Healthcheck: Easing your fears on getting a colonoscopy

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A colonoscopy can help spot the colorectal cancer early and a local doctor has tips to make the process easier.

Colorectal cancer is the third most common cancer. A colonoscopy can help spot the disease early and a local doctor has tips to make the process easier.

JoAnn Vanderslice turned 50 this year so it was time for her first colonoscopy.

Dr. Stacey Zavala of Einstein Healthcare says the goal of the procedure is to look for polyps - those are precursors to colorectal cancer.

She found one on this exam and removed it, thereby significantly cutting the risk for cancer.

However the problem is that many people never get screened.

One excuse is the preparation but Dr. Zavala says things have changed.

"The day of the gallon jug is not the only thing we have to offer for patients," said Dr. Zavala.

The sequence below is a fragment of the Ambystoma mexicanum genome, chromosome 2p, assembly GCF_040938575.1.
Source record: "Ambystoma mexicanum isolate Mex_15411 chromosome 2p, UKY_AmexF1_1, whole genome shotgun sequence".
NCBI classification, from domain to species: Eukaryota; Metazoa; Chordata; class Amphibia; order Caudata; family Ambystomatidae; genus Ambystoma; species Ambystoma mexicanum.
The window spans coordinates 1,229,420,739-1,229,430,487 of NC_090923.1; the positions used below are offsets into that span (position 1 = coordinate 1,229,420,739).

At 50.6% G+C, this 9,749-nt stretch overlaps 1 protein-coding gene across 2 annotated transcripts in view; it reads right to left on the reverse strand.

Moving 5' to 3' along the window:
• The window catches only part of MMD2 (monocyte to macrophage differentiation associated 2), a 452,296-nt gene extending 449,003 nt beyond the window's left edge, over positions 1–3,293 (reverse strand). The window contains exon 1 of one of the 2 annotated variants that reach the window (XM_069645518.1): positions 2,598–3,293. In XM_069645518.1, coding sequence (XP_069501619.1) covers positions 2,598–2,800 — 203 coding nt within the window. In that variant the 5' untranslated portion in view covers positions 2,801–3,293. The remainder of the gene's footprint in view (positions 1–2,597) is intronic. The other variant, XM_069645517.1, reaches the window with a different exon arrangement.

And when drinking any of the solutions, she has some tips.

You can mix it with a drink you like - as long as it's clear and non-alcoholic.

"I tell people as long as you can read a newspaper through the solution you can have it. Also to keep the solution cold, keep it in the refrigerator and they can also drink the solution in a straw to bypass the tastes buds," said Dr. Zavala.

The prep is vital so make sure you follow the directions exactly, including eating a light breakfast.

"Light breakfast is a little bowl of cereal or some toast - no steak and eggs," said Dr. Zavala.

There are also newer less invasive procedures such as a virtual colonoscopy, using a CT scan.

"Screening of any type is better than no screening at all," said Dr. Zavala.

With the less invasive procedures, if a polyp is found, you will need a traditional colonoscopy - but it could save your life.

And this is a message hundreds of people will be driving home on Sunday, for the 'Get Your Rear in Gear' race.

MORE INFORMATION:

-For more information about the 'Get Your Rear in Gear' race

-If you have a question, you can contact Dr. Zavala

-Plus for information on colorectal cancer and screening recommendations from the CDC

-Also, feel free to email Dr. Zavala at zavalas@Einstein.edu
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